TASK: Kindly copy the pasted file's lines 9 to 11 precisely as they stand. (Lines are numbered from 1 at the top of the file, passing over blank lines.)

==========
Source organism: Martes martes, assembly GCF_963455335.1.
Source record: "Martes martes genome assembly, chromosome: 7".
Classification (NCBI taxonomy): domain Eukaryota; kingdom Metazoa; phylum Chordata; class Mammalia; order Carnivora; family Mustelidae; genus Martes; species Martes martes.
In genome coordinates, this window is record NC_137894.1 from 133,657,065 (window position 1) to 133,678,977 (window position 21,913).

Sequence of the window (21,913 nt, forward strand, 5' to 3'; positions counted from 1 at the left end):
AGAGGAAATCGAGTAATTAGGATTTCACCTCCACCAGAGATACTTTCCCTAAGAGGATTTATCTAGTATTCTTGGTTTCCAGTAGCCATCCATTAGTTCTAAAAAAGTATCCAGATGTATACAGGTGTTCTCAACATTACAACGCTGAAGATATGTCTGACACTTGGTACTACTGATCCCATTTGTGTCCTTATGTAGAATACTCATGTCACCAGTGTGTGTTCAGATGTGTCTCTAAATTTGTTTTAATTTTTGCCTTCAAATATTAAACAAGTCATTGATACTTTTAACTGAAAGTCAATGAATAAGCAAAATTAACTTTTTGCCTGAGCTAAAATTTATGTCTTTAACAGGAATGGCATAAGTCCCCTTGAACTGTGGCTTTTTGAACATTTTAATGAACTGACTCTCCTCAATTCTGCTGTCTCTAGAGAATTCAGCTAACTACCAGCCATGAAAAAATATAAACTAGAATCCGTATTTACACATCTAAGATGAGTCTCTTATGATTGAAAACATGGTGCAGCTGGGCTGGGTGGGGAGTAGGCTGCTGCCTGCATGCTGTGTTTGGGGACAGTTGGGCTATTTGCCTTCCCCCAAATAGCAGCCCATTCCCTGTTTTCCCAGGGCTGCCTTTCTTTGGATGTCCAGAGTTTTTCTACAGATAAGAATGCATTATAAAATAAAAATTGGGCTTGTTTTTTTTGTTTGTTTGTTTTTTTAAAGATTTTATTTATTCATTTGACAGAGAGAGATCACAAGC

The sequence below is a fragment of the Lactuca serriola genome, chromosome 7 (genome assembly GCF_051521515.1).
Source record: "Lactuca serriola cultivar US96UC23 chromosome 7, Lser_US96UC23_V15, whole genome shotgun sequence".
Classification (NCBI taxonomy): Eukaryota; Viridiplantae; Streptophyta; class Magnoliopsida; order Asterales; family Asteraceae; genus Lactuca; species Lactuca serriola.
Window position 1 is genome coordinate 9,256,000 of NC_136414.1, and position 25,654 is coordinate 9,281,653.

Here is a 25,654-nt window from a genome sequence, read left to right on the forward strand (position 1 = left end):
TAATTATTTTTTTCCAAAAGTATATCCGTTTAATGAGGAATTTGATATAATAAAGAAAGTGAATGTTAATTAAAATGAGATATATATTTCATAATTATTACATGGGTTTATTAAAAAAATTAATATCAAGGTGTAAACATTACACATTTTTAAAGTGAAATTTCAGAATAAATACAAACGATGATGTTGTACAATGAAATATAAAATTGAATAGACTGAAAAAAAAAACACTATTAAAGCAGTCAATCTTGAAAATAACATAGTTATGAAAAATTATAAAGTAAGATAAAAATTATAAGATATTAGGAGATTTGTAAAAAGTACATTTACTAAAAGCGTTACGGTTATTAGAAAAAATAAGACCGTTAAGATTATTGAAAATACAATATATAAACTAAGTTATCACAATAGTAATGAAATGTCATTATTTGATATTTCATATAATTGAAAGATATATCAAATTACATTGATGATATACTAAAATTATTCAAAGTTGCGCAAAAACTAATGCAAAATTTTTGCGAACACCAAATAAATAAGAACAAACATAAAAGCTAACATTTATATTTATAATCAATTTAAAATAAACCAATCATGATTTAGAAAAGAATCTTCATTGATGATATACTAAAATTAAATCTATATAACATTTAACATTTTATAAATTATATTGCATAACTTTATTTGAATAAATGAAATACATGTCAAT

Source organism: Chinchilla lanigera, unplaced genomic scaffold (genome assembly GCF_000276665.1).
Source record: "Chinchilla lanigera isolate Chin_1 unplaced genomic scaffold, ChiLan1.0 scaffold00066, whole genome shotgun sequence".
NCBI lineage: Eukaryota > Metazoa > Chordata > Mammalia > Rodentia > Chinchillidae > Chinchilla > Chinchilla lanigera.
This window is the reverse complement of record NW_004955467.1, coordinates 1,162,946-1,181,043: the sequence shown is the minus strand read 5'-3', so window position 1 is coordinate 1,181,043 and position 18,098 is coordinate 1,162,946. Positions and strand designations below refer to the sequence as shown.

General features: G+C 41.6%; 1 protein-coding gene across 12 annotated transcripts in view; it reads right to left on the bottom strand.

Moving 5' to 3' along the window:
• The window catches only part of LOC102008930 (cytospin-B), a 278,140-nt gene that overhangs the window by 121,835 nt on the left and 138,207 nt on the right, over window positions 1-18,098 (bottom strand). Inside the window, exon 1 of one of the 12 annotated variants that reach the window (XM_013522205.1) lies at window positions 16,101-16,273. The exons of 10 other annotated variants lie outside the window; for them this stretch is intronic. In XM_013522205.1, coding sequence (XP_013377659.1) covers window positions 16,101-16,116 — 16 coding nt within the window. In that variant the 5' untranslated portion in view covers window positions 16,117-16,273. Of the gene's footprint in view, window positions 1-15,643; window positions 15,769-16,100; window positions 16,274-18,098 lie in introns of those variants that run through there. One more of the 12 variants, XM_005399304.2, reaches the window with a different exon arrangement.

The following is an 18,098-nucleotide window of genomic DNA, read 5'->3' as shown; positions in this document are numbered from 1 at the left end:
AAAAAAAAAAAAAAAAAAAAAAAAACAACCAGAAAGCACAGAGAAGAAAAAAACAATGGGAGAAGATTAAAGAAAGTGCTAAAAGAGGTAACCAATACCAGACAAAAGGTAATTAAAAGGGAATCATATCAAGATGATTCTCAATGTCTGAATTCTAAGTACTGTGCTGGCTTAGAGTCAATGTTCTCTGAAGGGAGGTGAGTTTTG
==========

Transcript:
Classification (NCBI taxonomy): Eukaryota; Viridiplantae; Streptophyta; class Magnoliopsida; order Asterales; family Asteraceae; genus Lactuca; species Lactuca serriola.
Window position 1 is genome coordinate 9,256,000 of NC_136414.1, and position 25,654 is coordinate 9,281,653.

Here is a 25,654-nt window from a genome sequence, read left to right on the forward strand (position 1 = left end):